Posts Tagged: autobiographical fiction
After her first marriage to a writer ended when she was twenty-seven, Roiphe decided to tell her story in the autobiographical novel, Digging Out, and it launched her long, successful career:
I look at the long shelf of books I have published and I think how much better they might have been had I only—.
Nosy readers often delight in sleuthing out the parallels between an author’s work and their life, as if an identifiable autobiographical source might change the meaning behind the words. So what happens when authors eliminate the boundary altogether?
By calling these books novels you might say that Coetzee is holding onto a fig leaf.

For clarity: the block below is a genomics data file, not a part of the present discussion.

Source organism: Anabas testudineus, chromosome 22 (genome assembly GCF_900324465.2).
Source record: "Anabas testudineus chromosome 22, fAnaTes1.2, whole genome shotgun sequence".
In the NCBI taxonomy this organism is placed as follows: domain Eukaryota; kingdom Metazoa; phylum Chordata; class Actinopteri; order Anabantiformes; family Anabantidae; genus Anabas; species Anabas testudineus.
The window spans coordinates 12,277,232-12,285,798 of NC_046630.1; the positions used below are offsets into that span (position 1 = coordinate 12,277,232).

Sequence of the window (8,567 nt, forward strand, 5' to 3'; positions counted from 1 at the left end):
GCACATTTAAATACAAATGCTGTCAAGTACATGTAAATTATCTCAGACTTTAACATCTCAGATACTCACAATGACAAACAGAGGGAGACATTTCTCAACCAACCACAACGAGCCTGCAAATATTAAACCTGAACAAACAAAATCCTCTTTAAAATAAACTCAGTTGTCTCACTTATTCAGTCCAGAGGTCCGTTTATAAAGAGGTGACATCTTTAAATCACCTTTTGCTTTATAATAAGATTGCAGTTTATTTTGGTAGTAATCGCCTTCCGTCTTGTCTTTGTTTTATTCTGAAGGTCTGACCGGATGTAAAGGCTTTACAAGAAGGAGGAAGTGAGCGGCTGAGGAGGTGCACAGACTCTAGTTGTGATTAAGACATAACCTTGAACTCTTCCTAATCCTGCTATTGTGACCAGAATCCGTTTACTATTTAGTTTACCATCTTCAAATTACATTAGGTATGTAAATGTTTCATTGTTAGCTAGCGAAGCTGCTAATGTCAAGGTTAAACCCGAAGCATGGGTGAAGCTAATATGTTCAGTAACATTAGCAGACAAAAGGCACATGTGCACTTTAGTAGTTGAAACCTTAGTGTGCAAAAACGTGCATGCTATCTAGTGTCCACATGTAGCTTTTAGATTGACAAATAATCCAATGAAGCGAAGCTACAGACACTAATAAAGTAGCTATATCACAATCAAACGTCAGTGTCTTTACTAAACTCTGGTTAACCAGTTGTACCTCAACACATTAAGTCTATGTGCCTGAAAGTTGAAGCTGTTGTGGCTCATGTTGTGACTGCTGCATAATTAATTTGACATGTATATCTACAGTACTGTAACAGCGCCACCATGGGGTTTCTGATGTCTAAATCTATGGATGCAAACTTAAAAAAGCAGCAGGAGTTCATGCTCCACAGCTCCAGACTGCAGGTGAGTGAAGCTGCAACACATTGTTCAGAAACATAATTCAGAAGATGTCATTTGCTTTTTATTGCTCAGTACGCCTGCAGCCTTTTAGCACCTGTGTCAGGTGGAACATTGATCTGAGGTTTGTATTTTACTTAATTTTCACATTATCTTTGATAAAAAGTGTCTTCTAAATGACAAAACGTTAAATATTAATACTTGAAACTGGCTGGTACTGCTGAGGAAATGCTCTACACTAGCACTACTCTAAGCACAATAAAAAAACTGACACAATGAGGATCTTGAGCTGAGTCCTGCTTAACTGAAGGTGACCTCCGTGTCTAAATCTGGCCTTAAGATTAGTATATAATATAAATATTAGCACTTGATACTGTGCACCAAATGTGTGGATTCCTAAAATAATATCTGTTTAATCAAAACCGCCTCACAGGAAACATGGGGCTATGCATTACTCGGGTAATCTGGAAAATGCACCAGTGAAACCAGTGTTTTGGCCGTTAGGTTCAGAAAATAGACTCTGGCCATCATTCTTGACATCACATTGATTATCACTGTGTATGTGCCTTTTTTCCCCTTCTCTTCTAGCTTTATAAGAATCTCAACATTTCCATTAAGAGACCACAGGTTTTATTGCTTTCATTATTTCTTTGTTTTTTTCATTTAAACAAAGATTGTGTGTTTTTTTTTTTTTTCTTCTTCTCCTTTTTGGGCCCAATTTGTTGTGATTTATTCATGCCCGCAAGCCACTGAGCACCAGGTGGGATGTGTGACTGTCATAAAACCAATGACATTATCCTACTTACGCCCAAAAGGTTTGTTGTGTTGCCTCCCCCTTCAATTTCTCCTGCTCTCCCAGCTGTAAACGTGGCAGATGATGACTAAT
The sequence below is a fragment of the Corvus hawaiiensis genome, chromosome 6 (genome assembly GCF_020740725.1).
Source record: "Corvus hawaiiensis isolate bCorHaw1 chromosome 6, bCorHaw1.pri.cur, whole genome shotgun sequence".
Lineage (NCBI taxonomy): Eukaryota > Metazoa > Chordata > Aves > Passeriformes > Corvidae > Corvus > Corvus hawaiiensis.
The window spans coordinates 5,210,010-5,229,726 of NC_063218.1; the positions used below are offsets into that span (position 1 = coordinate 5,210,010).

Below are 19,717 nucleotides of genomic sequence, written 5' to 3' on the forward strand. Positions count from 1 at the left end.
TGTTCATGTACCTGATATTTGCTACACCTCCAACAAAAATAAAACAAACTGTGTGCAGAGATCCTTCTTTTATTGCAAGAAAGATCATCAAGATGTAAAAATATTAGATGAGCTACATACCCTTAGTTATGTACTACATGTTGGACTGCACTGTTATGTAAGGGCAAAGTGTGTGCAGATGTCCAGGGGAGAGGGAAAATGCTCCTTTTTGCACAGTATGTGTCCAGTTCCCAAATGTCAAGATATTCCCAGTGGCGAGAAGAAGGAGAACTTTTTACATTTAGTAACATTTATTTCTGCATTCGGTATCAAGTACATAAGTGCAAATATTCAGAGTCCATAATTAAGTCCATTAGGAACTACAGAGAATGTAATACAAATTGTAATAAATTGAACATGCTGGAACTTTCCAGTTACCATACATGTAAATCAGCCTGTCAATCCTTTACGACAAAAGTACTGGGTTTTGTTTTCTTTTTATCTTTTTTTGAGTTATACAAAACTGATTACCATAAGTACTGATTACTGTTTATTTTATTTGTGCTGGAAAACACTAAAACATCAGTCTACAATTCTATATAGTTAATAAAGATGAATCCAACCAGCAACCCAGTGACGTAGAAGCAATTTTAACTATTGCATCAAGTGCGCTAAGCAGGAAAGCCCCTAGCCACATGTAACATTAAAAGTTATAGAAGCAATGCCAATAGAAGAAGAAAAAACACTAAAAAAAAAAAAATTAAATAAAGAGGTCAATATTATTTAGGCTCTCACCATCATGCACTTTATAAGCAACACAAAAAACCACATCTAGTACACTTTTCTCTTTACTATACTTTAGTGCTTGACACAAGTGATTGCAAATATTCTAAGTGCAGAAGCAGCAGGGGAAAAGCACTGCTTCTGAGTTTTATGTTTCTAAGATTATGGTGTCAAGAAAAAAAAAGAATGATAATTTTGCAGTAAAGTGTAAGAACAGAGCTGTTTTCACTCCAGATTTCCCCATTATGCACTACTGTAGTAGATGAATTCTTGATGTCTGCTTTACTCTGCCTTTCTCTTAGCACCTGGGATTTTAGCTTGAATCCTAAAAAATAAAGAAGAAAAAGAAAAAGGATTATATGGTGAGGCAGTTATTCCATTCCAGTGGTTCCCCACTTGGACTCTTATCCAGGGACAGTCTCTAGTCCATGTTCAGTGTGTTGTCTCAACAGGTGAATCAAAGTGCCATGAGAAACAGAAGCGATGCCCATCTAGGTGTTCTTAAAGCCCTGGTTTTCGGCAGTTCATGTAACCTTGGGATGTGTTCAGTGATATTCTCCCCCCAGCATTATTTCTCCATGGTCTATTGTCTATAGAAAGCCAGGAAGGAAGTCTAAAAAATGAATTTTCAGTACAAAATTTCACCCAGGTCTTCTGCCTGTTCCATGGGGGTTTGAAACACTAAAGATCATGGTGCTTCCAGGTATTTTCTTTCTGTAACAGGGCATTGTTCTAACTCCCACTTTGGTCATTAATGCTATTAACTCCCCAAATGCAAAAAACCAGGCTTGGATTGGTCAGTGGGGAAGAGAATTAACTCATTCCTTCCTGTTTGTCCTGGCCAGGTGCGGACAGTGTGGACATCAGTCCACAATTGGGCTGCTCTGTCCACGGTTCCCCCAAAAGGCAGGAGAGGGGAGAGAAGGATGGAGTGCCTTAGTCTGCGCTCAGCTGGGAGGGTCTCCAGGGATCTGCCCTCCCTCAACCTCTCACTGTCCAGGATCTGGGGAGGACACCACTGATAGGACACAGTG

At the New York Review of Books‘s blog, Tim Parks explores how authors might subconsciously get inspiration for their novels from unresolved personal conflicts.
Specifically, he reflects on the lives of Chekhov and Faulkner, making connections between their real-life hardships and the perils confronted by the protagonists in their work....more
“The first worry writers have when they consider working with something like historical events has to do with the issue of authority: as in, where do I get off writing about that? Well, here’s the good and the bad news: where do you get off writing about anything?...more
Academics spend their careers studying how autobiographical novels are. Readers spend hours obsessing over it. But in a brief interview with The New Yorker’s Book Bench, Aleksandar Hemon may have answered the age old question about whether his novel is autobiographical in a way that just might answer this question for all writers forever....more